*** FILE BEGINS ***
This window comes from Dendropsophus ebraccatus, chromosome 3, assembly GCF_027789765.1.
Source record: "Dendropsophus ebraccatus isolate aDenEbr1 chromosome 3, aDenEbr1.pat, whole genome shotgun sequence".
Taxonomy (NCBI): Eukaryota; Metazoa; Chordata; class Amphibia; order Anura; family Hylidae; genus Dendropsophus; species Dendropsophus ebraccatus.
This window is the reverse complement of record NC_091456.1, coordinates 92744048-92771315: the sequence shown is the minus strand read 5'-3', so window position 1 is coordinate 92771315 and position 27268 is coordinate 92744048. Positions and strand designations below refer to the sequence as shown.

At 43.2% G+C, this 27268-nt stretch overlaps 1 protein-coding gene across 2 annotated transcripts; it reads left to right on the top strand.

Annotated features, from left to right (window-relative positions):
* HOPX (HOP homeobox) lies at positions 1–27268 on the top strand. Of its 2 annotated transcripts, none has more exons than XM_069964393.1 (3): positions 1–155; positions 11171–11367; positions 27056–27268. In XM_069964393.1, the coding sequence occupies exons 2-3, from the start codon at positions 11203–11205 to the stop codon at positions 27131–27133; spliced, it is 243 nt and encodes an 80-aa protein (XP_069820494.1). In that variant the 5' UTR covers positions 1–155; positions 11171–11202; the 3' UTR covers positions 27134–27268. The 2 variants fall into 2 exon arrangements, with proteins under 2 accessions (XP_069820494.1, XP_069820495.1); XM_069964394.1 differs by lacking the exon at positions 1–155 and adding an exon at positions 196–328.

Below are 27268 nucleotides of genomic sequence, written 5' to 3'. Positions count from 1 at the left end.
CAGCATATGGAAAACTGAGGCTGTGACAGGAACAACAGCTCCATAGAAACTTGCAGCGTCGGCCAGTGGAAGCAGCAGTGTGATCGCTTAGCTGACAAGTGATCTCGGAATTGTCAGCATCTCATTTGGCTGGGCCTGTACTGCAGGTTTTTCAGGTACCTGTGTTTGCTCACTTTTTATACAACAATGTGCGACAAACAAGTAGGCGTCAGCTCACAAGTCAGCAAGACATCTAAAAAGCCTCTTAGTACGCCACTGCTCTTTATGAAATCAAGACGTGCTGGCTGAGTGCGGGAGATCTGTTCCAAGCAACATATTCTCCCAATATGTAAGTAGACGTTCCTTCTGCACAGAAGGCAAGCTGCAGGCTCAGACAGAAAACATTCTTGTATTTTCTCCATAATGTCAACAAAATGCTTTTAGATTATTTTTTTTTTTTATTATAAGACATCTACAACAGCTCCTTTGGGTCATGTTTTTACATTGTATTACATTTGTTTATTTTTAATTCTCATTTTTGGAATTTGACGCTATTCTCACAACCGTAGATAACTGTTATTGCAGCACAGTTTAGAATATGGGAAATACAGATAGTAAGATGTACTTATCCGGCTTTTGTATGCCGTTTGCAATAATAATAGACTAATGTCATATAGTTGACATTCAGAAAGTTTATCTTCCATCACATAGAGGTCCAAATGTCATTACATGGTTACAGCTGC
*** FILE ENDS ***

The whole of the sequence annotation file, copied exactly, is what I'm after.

This window comes from Dendropsophus ebraccatus, chromosome 3, assembly GCF_027789765.1.
Source record: "Dendropsophus ebraccatus isolate aDenEbr1 chromosome 3, aDenEbr1.pat, whole genome shotgun sequence".
Taxonomy (NCBI): Eukaryota; Metazoa; Chordata; class Amphibia; order Anura; family Hylidae; genus Dendropsophus; species Dendropsophus ebraccatus.
This window is the reverse complement of record NC_091456.1, coordinates 92744048-92771315: the sequence shown is the minus strand read 5'-3', so window position 1 is coordinate 92771315 and position 27268 is coordinate 92744048. Positions and strand designations below refer to the sequence as shown.

At 43.2% G+C, this 27268-nt stretch overlaps 1 protein-coding gene across 2 annotated transcripts; it reads left to right on the top strand.

Annotated features, from left to right (window-relative positions):
* HOPX (HOP homeobox) lies at positions 1–27268 on the top strand. Of its 2 annotated transcripts, none has more exons than XM_069964393.1 (3): positions 1–155; positions 11171–11367; positions 27056–27268. In XM_069964393.1, the coding sequence occupies exons 2-3, from the start codon at positions 11203–11205 to the stop codon at positions 27131–27133; spliced, it is 243 nt and encodes an 80-aa protein (XP_069820494.1). In that variant the 5' UTR covers positions 1–155; positions 11171–11202; the 3' UTR covers positions 27134–27268. The 2 variants fall into 2 exon arrangements, with proteins under 2 accessions (XP_069820494.1, XP_069820495.1); XM_069964394.1 differs by lacking the exon at positions 1–155 and adding an exon at positions 196–328.

Below are 27268 nucleotides of genomic sequence, written 5' to 3'. Positions count from 1 at the left end.
CAGCATATGGAAAACTGAGGCTGTGACAGGAACAACAGCTCCATAGAAACTTGCAGCGTCGGCCAGTGGAAGCAGCAGTGTGATCGCTTAGCTGACAAGTGATCTCGGAATTGTCAGCATCTCATTTGGCTGGGCCTGTACTGCAGGTTTTTCAGGTACCTGTGTTTGCTCACTTTTTATACAACAATGTGCGACAAACAAGTAGGCGTCAGCTCACAAGTCAGCAAGACATCTAAAAAGCCTCTTAGTACGCCACTGCTCTTTATGAAATCAAGACGTGCTGGCTGAGTGCGGGAGATCTGTTCCAAGCAACATATTCTCCCAATATGTAAGTAGACGTTCCTTCTGCACAGAAGGCAAGCTGCAGGCTCAGACAGAAAACATTCTTGTATTTTCTCCATAATGTCAACAAAATGCTTTTAGATTATTTTTTTTTTTTATTATAAGACATCTACAACAGCTCCTTTGGGTCATGTTTTTACATTGTATTACATTTGTTTATTTTTAATTCTCATTTTTGGAATTTGACGCTATTCTCACAACCGTAGATAACTGTTATTGCAGCACAGTTTAGAATATGGGAAATACAGATAGTAAGATGTACTTATCCGGCTTTTGTATGCCGTTTGCAATAATAATAGACTAATGTCATATAGTTGACATTCAGAAAGTTTATCTTCCATCACATAGAGGTCCAAATGTCATTACATGGTTACAGCTGC